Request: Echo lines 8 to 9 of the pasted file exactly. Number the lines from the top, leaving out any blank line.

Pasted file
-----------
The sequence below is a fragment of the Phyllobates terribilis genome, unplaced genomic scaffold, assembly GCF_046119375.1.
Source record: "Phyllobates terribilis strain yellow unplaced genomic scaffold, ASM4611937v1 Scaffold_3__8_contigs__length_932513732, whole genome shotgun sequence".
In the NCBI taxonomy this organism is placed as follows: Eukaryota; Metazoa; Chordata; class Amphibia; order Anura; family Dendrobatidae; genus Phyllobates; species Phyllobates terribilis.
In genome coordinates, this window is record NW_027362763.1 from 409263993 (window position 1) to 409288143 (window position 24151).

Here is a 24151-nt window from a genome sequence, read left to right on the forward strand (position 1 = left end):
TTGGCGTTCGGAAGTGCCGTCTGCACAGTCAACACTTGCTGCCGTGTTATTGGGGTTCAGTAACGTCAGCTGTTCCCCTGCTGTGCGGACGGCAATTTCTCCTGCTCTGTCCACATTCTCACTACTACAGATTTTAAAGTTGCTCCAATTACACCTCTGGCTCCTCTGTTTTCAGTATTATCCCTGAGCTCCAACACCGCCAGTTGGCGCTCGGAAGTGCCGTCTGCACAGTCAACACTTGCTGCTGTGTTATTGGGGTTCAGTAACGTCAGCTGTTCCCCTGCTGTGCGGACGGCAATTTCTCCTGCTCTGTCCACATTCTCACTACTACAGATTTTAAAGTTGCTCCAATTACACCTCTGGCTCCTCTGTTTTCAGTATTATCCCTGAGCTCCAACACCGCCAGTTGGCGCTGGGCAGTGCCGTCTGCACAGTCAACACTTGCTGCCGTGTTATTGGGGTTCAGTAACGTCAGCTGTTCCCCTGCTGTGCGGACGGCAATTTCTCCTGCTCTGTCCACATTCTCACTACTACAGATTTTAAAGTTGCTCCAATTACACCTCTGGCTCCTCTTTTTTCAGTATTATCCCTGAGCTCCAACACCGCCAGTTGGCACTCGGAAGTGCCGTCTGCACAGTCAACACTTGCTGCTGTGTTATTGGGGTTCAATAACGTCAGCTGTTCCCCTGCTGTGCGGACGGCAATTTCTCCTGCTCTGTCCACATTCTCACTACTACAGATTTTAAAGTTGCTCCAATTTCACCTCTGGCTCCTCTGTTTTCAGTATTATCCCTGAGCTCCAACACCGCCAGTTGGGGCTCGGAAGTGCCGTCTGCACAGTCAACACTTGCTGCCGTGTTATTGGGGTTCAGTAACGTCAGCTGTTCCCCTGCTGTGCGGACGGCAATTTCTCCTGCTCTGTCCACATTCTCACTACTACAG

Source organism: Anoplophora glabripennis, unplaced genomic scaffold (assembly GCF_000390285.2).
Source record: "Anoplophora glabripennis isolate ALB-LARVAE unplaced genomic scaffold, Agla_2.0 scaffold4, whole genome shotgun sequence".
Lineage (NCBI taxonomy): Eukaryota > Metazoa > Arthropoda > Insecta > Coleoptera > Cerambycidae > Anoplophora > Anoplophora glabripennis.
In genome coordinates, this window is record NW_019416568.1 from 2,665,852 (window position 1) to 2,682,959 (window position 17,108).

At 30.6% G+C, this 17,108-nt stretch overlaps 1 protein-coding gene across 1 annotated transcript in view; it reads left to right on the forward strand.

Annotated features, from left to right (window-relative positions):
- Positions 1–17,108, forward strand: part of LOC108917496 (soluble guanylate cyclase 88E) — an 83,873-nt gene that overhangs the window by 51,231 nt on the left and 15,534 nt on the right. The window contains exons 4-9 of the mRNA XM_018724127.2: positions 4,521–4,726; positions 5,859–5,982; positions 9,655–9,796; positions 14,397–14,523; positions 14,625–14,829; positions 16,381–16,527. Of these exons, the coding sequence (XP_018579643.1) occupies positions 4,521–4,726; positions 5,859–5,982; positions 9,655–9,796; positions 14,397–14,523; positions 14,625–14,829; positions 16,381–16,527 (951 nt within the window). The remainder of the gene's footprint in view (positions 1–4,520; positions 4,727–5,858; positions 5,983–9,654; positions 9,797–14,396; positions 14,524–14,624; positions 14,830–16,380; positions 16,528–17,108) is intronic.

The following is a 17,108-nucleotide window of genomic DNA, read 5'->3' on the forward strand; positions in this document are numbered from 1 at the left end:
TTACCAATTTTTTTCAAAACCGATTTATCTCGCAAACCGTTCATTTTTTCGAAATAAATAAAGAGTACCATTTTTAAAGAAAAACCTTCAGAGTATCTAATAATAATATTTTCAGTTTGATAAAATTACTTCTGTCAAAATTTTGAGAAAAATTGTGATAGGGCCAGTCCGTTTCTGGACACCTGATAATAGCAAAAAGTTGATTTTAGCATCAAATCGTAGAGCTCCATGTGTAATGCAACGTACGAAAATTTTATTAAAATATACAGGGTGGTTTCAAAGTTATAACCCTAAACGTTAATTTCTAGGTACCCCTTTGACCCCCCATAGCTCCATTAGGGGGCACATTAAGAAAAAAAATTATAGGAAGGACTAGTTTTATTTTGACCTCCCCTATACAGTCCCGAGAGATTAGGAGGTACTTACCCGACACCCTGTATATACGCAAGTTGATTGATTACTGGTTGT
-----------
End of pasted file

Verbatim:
Source record: "Anoplophora glabripennis isolate ALB-LARVAE unplaced genomic scaffold, Agla_2.0 scaffold4, whole genome shotgun sequence".
Lineage (NCBI taxonomy): Eukaryota > Metazoa > Arthropoda > Insecta > Coleoptera > Cerambycidae > Anoplophora > Anoplophora glabripennis.